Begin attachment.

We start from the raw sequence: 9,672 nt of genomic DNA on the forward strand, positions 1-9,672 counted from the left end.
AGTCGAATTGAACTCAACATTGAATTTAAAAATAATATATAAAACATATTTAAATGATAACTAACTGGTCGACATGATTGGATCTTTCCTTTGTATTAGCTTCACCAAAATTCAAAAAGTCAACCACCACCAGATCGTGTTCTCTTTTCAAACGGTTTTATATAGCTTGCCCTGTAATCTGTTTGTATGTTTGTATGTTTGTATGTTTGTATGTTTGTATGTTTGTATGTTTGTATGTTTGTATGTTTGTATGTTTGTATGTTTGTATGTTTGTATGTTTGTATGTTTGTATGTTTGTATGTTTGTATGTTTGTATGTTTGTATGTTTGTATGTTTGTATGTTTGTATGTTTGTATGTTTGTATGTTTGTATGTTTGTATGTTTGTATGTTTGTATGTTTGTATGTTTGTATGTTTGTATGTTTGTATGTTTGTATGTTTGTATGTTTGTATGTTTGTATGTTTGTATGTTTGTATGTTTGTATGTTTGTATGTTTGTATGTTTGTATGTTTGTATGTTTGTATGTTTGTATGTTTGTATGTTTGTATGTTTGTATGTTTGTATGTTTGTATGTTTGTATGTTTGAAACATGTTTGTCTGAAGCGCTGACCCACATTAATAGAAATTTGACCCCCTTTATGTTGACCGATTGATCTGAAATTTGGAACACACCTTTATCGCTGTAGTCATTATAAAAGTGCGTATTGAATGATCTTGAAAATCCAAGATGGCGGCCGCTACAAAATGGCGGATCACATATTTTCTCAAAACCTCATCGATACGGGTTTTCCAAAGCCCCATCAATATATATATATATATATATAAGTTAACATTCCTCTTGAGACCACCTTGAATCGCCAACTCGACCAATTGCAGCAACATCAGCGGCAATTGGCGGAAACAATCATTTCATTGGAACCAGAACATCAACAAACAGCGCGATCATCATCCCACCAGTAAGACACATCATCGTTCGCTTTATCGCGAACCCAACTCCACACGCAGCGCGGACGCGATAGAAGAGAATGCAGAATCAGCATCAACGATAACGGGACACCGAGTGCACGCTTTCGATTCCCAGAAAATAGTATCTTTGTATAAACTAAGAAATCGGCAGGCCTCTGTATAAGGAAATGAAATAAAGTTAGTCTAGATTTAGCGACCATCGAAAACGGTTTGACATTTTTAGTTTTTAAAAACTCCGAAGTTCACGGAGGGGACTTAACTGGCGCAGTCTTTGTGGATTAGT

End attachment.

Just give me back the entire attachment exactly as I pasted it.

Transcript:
We start from the raw sequence: 9,672 nt of genomic DNA on the forward strand, positions 1-9,672 counted from the left end.
AGTCGAATTGAACTCAACATTGAATTTAAAAATAATATATAAAACATATTTAAATGATAACTAACTGGTCGACATGATTGGATCTTTCCTTTGTATTAGCTTCACCAAAATTCAAAAAGTCAACCACCACCAGATCGTGTTCTCTTTTCAAACGGTTTTATATAGCTTGCCCTGTAATCTGTTTGTATGTTTGTATGTTTGTATGTTTGTATGTTTGTATGTTTGTATGTTTGTATGTTTGTATGTTTGTATGTTTGTATGTTTGTATGTTTGTATGTTTGTATGTTTGTATGTTTGTATGTTTGTATGTTTGTATGTTTGTATGTTTGTATGTTTGTATGTTTGTATGTTTGTATGTTTGTATGTTTGTATGTTTGTATGTTTGTATGTTTGTATGTTTGTATGTTTGTATGTTTGTATGTTTGTATGTTTGTATGTTTGTATGTTTGTATGTTTGTATGTTTGTATGTTTGTATGTTTGTATGTTTGTATGTTTGTATGTTTGTATGTTTGTATGTTTGTATGTTTGTATGTTTGTATGTTTGTATGTTTGTATGTTTGTATGTTTGTATGTTTGTATGTTTGAAACATGTTTGTCTGAAGCGCTGACCCACATTAATAGAAATTTGACCCCCTTTATGTTGACCGATTGATCTGAAATTTGGAACACACCTTTATCGCTGTAGTCATTATAAAAGTGCGTATTGAATGATCTTGAAAATCCAAGATGGCGGCCGCTACAAAATGGCGGATCACATATTTTCTCAAAACCTCATCGATACGGGTTTTCCAAAGCCCCATCAATATATATATATATATATATAAGTTAACATTCCTCTTGAGACCACCTTGAATCGCCAACTCGACCAATTGCAGCAACATCAGCGGCAATTGGCGGAAACAATCATTTCATTGGAACCAGAACATCAACAAACAGCGCGATCATCATCCCACCAGTAAGACACATCATCGTTCGCTTTATCGCGAACCCAACTCCACACGCAGCGCGGACGCGATAGAAGAGAATGCAGAATCAGCATCAACGATAACGGGACACCGAGTGCACGCTTTCGATTCCCAGAAAATAGTATCTTTGTATAAACTAAGAAATCGGCAGGCCTCTGTATAAGGAAATGAAATAAAGTTAGTCTAGATTTAGCGACCATCGAAAACGGTTTGACATTTTTAGTTTTTAAAAACTCCGAAGTTCACGGAGGGGACTTAACTGGCGCAGTCTTTGTGGATTAGT